When we moved from the city two and a bit years ago we were under pressure... short of time, money and space in the removals van and, as is the way of such things, a lot of my garden tools were left behind in our shed. (Incidentally, the shed was crushed only a month after we left by a large branch falling off our old and enormous fig.)
I could swear I used to own three – if not four - garden forks. Now I am down to one; and it is a truly hateful thing. It weighs a ton and looks like it came from a building site, which it may well have done. I am a great one for lifting things out of skips. Indeed, when I say I am down to one fork, that’s not quite true.
I found a rather natty fork lying discarded by the communal bins one day and reckoned it was just the thing for turning the compost. I suspect this was designed for forking hay for horses as it is possessed of gently upcurved tines. Even better, it is incredibly light and, because it was good and rusted I felt no guilt at leaving it stuck in the compost so that it is there, ready to use, whenever I feel the urge to turn the heap.
Read our how to make a compost heap.
But this is the time of year when it is hard to avoid forks, especially when you live in clayey parts of the country. There are six vegetable beds that need turning, airing and weeding. The husband had a go a couple of weeks ago. Oh dear. Not a good idea. He spent the following week complaining furiously about how it had completely destroyed his lower back and refused utterly to lift the thing ever again. So then I had a go. I have to say I managed to go over two beds, but it wasn’t any fun at all. The tines were too thick, the handle too large, the length too great. Luckily, my back’s fine but I couldn’t stick it back in the barn fast enough. The thing was made for a REAL MAN, not a normal five foot five human being.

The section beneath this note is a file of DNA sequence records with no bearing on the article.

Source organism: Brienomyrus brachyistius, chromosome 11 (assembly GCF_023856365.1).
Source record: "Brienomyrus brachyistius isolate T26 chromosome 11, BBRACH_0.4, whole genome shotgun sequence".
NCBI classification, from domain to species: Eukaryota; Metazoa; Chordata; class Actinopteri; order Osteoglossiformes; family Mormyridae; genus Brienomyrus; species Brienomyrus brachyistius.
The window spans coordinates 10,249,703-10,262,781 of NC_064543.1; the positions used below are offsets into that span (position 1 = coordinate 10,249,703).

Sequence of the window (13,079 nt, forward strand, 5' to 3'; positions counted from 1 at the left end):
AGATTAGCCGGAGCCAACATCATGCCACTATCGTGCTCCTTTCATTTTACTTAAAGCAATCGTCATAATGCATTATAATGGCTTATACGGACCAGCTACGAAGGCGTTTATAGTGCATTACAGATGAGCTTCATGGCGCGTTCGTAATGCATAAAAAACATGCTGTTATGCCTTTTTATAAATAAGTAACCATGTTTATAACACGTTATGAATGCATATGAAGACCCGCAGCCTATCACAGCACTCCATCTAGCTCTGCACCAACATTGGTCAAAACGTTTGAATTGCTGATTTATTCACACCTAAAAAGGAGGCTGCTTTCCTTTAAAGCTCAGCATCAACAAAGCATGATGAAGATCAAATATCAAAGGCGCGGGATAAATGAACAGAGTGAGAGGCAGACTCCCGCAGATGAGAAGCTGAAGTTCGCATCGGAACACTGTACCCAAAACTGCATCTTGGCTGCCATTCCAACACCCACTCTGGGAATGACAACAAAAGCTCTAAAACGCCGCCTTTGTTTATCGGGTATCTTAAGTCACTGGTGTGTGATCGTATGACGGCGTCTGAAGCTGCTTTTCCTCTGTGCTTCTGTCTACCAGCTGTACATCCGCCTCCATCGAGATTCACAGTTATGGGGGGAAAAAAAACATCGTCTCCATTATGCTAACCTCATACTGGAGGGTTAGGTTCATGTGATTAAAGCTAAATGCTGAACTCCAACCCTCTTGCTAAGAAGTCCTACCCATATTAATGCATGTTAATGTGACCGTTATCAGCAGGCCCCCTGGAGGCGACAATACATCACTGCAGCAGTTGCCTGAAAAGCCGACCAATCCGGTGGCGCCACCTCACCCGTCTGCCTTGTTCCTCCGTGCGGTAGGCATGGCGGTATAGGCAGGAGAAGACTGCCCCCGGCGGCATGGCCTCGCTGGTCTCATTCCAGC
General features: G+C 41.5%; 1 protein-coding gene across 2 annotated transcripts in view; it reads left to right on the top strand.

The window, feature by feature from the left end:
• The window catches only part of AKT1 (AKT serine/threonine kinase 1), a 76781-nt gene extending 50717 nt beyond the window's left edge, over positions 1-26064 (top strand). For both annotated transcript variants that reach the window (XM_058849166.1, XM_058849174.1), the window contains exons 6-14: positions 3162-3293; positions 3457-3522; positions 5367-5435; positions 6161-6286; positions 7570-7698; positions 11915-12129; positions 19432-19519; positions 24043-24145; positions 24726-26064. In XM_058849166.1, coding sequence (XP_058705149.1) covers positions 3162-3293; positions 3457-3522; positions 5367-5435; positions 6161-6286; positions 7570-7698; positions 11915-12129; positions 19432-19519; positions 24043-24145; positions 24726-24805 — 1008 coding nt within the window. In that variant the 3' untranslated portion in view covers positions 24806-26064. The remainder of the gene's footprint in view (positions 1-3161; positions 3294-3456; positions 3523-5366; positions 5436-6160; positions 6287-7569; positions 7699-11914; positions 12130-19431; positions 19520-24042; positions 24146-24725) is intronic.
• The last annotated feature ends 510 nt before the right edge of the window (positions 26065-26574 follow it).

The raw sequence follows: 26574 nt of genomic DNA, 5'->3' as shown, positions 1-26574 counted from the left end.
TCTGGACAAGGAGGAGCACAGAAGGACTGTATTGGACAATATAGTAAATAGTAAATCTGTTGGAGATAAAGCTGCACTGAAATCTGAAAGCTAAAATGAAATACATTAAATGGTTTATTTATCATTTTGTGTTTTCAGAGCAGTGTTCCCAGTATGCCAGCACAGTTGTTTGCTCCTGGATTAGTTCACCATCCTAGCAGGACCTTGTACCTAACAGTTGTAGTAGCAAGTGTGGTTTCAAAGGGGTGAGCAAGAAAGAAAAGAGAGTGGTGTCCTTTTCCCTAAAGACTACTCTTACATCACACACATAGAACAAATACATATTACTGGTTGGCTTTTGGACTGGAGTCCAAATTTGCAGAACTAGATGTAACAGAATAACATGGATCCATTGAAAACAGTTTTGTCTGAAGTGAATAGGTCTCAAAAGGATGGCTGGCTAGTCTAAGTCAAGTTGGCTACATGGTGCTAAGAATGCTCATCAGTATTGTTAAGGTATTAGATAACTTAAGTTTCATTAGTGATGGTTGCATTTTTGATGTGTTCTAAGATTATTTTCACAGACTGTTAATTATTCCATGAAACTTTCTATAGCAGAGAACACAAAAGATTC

So I have been hunting and I have come up with various “Ladies’ forks” which do sound rather Little Britain, but who cares? This week the two new forks I ordered arrived. One is a DeWit Ladies Fork. It’s 99cms in total length and weighs 1.4 kilos and cost me £69.99. The other is a special DeWit Two Pronged Weeding/Rose Fork, £49.99, which was recommended for turning clayey soil prior to mulching. I’ve just been giving both forks a try out. They’ve both got satisfyingly sturdy ash handles which feel like they will never split or break though the short T handle at the end will take some getting used to.
Read our tips for coping with clay soil.
The ordinary fork is a good border fork, sharp with not too large a head but the one that really impressed me is the two pronged affair. Now this is a really clever design. It pulls out six inch dandelion roots with no trouble at all and is a joy to use. I’ve given it a go in the worst bed, the one we grew the potatoes in last year in an attempt to loosen the soil. And it makes it much easier both to penetrate claggy clay and to work under stubborn buried stones. Another bonus, being narrow, it is ideal for careful weeding between plants.
Best of all though, having seen the beast, the husband declared he wants to have a go with it. Oh yes.
Buy DeWit gardening products from Amazon
Tiffany Daneff is also the editor of the award-winning intoGardens app - the world's first magazine app for gardens. Visit the appstore to download a free sample or go to the website for more information. Gardening has never looked better or been more exciting.